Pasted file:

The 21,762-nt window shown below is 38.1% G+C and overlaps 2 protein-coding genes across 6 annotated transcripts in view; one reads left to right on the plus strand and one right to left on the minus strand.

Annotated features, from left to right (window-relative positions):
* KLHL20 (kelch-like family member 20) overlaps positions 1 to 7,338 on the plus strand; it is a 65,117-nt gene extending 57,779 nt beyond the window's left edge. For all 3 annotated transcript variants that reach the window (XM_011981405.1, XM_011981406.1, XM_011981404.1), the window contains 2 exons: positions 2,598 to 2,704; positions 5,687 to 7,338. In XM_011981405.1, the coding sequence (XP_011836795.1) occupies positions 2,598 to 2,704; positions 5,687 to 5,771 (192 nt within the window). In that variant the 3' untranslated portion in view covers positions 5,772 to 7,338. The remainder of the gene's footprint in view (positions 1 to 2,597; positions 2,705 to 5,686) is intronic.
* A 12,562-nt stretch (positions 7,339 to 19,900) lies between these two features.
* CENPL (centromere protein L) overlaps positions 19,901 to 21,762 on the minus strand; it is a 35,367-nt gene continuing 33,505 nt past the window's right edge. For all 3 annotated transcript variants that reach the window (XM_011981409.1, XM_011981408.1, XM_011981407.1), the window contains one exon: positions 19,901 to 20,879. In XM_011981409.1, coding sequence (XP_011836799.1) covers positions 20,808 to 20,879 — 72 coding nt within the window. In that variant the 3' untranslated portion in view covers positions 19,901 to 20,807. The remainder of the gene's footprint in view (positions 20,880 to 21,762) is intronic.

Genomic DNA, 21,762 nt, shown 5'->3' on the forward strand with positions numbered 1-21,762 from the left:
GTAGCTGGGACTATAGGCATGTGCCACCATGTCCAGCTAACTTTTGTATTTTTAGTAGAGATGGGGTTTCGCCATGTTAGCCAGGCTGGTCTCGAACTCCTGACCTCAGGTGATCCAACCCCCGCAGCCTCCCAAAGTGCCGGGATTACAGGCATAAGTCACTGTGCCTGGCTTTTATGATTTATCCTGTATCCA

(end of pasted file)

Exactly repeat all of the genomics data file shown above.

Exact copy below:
The 21,762-nt window shown below is 38.1% G+C and overlaps 2 protein-coding genes across 6 annotated transcripts in view; one reads left to right on the plus strand and one right to left on the minus strand.

Annotated features, from left to right (window-relative positions):
* KLHL20 (kelch-like family member 20) overlaps positions 1 to 7,338 on the plus strand; it is a 65,117-nt gene extending 57,779 nt beyond the window's left edge. For all 3 annotated transcript variants that reach the window (XM_011981405.1, XM_011981406.1, XM_011981404.1), the window contains 2 exons: positions 2,598 to 2,704; positions 5,687 to 7,338. In XM_011981405.1, the coding sequence (XP_011836795.1) occupies positions 2,598 to 2,704; positions 5,687 to 5,771 (192 nt within the window). In that variant the 3' untranslated portion in view covers positions 5,772 to 7,338. The remainder of the gene's footprint in view (positions 1 to 2,597; positions 2,705 to 5,686) is intronic.
* A 12,562-nt stretch (positions 7,339 to 19,900) lies between these two features.
* CENPL (centromere protein L) overlaps positions 19,901 to 21,762 on the minus strand; it is a 35,367-nt gene continuing 33,505 nt past the window's right edge. For all 3 annotated transcript variants that reach the window (XM_011981409.1, XM_011981408.1, XM_011981407.1), the window contains one exon: positions 19,901 to 20,879. In XM_011981409.1, coding sequence (XP_011836799.1) covers positions 20,808 to 20,879 — 72 coding nt within the window. In that variant the 3' untranslated portion in view covers positions 19,901 to 20,807. The remainder of the gene's footprint in view (positions 20,880 to 21,762) is intronic.

Genomic DNA, 21,762 nt, shown 5'->3' on the forward strand with positions numbered 1-21,762 from the left:
GTAGCTGGGACTATAGGCATGTGCCACCATGTCCAGCTAACTTTTGTATTTTTAGTAGAGATGGGGTTTCGCCATGTTAGCCAGGCTGGTCTCGAACTCCTGACCTCAGGTGATCCAACCCCCGCAGCCTCCCAAAGTGCCGGGATTACAGGCATAAGTCACTGTGCCTGGCTTTTATGATTTATCCTGTATCCA